(The article below was published in the Mt Shasta Herald, a weekly newspaper in South Siskiyou County in far northern California, on Wednesday, January 20, 2010)
Here in Siskiyou County, at the foot of a magnificent Mount Shasta, we live in relative peace in a relatively healthy environment. There is so much to be thankful for, and touching into our gratitude opens our hearts and minds to the beauty and abundance around us.
However, at the beginning of a new decade, we also face unprecedented challenges in the larger world, with global climate change, peak oil, seemingly endless wars, and a collapsing economy. These challenges are present for us here in Siskiyou County, as families grapple with job loss, foreclosures, rising prices for food, fuel, and other necessities. We grapple as well with threats to our clean air and water, and the local effects of climate change. Our young people enlisted in military service are in danger of being severely wounded or killed in action—or returning home traumatized for life.
We all have feelings about these challenges, feelings we may keep under wraps most of the time. We may feel fear about what the future holds for our children and grandchildren, anger about corporate greed and political corruption, and grief at the loss of forests, species, and the beautiful, thriving natural landscapes we remember from childhood. We may just feel numb, powerless, and resigned to living in a degraded world.
Far from being neurotic or a sign of weakness, these feelings are actually healthy! Eco-philosopher and activist Joanna Macy believes these feelings are evidence of our interconnectedness within the web of life. Feelings are feedback from the living system of Earth, designed to warn us of danger to our life support systems and motivate us to act. Suppressing these healthy feelings can lead to depression, chronic anxiety, lack of meaning and purpose, and even physical illness. Sharing our feelings with friends who will really listen—and share their feelings, too—can free us for action and greater enjoyment of the life we have.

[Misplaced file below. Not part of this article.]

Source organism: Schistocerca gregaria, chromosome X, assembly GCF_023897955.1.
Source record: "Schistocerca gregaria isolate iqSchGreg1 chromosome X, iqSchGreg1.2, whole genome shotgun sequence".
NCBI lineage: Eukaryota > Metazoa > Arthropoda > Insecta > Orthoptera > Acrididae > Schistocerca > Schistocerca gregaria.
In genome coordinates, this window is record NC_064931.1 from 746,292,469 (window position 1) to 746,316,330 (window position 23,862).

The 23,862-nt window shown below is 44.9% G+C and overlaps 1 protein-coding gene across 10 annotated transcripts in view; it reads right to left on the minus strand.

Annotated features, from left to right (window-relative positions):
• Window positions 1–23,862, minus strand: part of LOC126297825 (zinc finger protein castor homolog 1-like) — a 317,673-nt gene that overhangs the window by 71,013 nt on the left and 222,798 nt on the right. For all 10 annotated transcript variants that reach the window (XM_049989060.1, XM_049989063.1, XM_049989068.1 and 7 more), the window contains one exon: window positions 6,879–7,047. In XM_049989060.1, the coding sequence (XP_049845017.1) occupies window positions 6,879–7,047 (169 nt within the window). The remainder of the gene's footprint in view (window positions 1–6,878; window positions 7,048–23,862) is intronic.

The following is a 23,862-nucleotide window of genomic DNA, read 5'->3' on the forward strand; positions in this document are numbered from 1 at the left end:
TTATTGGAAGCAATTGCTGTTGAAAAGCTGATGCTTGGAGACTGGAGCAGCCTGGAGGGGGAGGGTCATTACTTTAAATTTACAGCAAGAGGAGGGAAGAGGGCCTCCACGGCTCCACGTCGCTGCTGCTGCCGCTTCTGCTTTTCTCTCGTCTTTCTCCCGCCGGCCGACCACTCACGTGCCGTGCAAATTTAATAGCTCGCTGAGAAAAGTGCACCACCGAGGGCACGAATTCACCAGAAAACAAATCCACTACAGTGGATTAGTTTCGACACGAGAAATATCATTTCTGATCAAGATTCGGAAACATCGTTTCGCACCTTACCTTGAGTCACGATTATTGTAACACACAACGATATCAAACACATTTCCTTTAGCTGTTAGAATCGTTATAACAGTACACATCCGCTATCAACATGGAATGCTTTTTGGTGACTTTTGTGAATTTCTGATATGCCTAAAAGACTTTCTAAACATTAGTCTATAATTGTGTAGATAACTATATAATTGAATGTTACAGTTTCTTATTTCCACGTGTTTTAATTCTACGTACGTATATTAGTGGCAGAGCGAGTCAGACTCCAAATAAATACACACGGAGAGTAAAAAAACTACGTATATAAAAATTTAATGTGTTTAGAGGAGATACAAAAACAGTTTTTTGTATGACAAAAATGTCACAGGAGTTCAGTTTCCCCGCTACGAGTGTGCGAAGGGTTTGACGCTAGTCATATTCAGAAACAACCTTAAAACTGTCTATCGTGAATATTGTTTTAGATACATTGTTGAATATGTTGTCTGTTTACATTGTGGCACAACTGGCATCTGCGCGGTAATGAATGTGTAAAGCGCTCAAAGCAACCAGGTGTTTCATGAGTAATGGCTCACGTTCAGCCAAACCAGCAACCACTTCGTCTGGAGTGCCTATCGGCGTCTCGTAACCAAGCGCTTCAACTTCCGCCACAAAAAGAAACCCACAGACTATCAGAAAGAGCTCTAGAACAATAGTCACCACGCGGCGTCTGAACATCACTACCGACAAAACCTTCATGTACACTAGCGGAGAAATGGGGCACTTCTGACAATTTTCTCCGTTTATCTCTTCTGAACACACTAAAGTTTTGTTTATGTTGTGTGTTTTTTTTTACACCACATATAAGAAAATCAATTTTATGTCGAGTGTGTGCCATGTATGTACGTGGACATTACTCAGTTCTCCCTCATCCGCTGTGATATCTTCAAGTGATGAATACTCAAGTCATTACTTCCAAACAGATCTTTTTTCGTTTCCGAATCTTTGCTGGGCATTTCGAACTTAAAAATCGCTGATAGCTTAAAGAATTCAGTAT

Here’s the good news: not only do we receive feedback from the larger world, we can also receive strength and guidance. Consider that nature flourished for millions of years before humans came along, and with humans for another ten thousand years or so, up until the time of the industrial revolution. We have so much to learn from nature; we need to follow her lead in how we live, instead of insisting on imposing our will and technologies upon her.
Spending time immersed in nature can renew our sense of connectedness and hope, especially if we don’t distract ourselves with motorized vehicles or electronic media. We regain our sense of balance and harmony by hiking, snowshoeing, or skiing through the forest, or simply sitting in the sun by a river or lake. We remember who we really are: creatures of this living Earth, totally dependent on her air, water, energy, and food. We are not separate from Earth, and none of us can live without a healthy ecosystem—no matter how much money we make or power we wield in the human world.
The balance and harmony attained in such quiet times of reflection may also help us discover our own “path of heart.” By this I mean the path that enables each of us to contribute to what Joanna Macy and others call “ the Great Turning”—from our current socio/economic system that demands continuous industrial growth on a planet with finite resources, to a society that embraces life sustaining values and practices.
Each of us has unique gifts to offer, unique talents and resources to help this Great Turning succeed. There is no one prescription about how we should all act. And no one of us can do it alone—it will take each and all of us acting from our love of life to turn things around. The feelings stirred up in us by the enormous challenges we face arise from this deep love of life. Recognizing that source can clear the way for us to participate more fully in the Great Turning.